One of the highlights of Smith’s live performance was when he played a campaign event for presidential hopeful John Kerry, the 2004 Democratic nominee. He had toured with singer-songwriter Tracy Chapman, and Chapman was part of a show that included REM, John Fogerty and Bruce Springsteen, among others.

Springsteen was intrigued by some of Smith’s unusual instruments, including a cocktail shaker made from a moth cocoon and some pebbles he tied around his ankle. So when some of the musicians were called back on stage for an encore, Springsteen asked Smith to join them, with his shaker and a tambourine.

“At one point Bruce turns his back on the audience and just jams with me. That was my Courteney Cox moment,” Smith said, referring to a 1980s Springsteen video of him dancing on stage with Cox. , giving the future “Friends” actress her first moment of fame.

Smith worked on several tracks, including “Give Life Back to Music,” “Touch” and “Motherboard,” on “Random Access Memories,” the Grammy-winning 2013 album by eclectic French electronic duo Daft Punk. from the album of the year. One of the instruments he played on this album was a “talking drum”, where he used strings to alter the pitch of the drum. He also worked with the duo on another yet to be released album.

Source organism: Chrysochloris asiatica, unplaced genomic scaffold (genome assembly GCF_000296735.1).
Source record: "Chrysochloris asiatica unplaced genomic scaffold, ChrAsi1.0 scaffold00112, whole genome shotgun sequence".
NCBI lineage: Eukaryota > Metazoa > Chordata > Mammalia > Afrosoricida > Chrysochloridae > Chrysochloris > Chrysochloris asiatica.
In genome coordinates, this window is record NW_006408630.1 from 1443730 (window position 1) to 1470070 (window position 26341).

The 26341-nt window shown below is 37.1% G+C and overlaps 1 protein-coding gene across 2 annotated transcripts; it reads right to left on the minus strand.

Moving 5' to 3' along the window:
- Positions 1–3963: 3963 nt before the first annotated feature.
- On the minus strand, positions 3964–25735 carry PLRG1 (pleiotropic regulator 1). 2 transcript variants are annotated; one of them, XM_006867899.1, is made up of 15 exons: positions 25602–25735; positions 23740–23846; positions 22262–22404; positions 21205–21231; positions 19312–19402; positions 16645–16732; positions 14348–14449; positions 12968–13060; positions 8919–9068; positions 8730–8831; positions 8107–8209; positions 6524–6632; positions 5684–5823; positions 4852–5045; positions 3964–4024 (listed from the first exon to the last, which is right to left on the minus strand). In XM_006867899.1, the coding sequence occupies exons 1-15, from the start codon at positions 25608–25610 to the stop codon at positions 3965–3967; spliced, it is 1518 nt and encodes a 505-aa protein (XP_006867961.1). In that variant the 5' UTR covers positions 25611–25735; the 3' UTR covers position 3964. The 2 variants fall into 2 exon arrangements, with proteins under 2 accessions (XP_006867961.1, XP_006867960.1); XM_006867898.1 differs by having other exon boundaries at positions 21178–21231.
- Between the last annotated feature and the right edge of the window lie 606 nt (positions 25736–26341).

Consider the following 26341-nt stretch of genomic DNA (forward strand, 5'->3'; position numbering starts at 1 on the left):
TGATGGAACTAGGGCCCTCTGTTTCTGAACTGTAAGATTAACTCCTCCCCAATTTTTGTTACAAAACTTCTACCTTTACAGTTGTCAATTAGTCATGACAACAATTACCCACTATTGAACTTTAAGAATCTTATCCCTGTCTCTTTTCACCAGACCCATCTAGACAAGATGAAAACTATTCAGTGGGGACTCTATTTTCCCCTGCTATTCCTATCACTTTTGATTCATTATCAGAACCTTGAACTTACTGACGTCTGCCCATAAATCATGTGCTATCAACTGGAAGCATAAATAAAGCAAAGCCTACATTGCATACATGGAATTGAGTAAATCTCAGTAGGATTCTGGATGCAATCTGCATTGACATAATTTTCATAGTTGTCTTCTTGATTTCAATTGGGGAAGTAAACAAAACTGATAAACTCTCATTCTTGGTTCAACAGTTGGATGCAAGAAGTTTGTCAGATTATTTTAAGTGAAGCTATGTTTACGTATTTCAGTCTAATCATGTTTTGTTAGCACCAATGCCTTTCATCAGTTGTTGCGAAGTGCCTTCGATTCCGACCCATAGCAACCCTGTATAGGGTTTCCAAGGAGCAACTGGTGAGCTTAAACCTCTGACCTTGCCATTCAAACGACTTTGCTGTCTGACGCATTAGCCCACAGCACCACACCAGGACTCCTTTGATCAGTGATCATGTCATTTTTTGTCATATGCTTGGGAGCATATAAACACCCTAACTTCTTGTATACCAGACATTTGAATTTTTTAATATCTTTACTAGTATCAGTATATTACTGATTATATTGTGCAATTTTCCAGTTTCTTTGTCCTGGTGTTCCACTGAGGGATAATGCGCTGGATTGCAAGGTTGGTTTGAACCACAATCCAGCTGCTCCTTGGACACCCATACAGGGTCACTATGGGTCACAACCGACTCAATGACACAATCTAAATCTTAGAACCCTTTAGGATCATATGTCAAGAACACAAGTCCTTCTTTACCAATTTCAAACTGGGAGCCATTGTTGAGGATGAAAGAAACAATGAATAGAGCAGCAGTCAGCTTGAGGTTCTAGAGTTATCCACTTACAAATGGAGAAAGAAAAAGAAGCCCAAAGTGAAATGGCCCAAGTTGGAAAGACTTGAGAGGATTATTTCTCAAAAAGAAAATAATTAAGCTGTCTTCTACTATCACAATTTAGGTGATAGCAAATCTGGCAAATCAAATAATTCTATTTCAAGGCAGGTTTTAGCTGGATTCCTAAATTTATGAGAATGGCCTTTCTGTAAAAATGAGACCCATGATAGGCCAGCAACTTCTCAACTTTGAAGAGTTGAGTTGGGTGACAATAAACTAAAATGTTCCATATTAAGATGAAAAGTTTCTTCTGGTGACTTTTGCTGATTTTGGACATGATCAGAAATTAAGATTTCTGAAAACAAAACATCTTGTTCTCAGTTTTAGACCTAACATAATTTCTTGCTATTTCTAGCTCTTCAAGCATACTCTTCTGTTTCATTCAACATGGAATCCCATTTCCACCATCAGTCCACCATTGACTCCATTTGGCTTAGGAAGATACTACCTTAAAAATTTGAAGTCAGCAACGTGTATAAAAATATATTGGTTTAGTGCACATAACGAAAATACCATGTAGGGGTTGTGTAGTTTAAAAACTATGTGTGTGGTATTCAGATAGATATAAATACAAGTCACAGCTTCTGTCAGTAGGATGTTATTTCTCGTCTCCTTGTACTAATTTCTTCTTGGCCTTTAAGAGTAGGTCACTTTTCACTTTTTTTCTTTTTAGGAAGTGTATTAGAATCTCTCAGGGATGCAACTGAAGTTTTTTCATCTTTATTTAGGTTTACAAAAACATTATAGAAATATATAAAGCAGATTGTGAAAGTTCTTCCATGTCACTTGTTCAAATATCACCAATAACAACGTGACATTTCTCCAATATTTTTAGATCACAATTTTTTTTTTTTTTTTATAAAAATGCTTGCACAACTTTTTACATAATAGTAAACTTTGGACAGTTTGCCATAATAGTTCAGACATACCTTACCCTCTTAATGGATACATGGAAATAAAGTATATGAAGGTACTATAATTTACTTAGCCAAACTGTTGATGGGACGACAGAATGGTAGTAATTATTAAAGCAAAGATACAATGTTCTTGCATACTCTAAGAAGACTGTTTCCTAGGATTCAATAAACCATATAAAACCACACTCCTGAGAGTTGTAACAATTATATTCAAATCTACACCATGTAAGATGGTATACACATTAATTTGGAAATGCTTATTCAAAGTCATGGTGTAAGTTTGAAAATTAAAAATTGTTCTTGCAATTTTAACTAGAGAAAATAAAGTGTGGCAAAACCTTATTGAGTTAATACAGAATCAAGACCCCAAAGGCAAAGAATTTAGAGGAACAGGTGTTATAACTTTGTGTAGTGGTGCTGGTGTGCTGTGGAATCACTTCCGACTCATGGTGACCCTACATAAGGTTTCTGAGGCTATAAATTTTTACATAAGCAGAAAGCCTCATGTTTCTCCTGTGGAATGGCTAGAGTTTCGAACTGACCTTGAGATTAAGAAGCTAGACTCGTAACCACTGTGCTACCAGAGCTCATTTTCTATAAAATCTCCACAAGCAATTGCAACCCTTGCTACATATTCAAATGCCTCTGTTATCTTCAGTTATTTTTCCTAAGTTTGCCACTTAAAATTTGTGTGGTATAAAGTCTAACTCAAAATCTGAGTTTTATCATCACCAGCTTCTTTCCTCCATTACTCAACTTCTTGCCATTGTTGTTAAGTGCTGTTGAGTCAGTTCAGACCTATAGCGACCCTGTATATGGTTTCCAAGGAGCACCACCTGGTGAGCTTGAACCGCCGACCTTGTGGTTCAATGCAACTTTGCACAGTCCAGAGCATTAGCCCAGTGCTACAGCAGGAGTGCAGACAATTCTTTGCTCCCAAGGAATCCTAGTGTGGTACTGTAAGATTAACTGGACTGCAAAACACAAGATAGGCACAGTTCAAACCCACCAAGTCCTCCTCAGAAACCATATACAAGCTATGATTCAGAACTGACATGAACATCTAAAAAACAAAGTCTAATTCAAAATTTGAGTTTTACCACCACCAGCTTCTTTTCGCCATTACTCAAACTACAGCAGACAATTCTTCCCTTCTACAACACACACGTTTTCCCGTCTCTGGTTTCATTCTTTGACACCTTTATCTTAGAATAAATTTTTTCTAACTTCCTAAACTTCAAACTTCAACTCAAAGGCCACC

“People always ask me if they were wearing their helmets,” Smith said, referring to the band’s stage outfits. “They were just the nicest people you would ever want to meet. They were FaceTiming with their children in Paris, with me and all my instruments.

Working remotely in Maine, Smith is always in demand. Some engineers and composers he’s worked with say the increase in the number of movies and TV shows being made for streaming services means there’s more competition among sheet music creators to come up with different sounds or originals. This is Smith’s specialty.

Musicians, engineers and composers who work with Smith said he was not only known for his unusual instruments. He has pure drumming skills – including on standard rock or jazz drum kits – that match anyone’s.

“He’s got perfect timing and this really unusual set of instruments. But it’s not just the instruments that define him, it’s the way he plays them,” said Brad Haehnel, a sound engineer who worked on the 2020 Pixar animated film “Onward” with Smith, between other projects. “Whenever someone wants something unusual, they get Quinn.”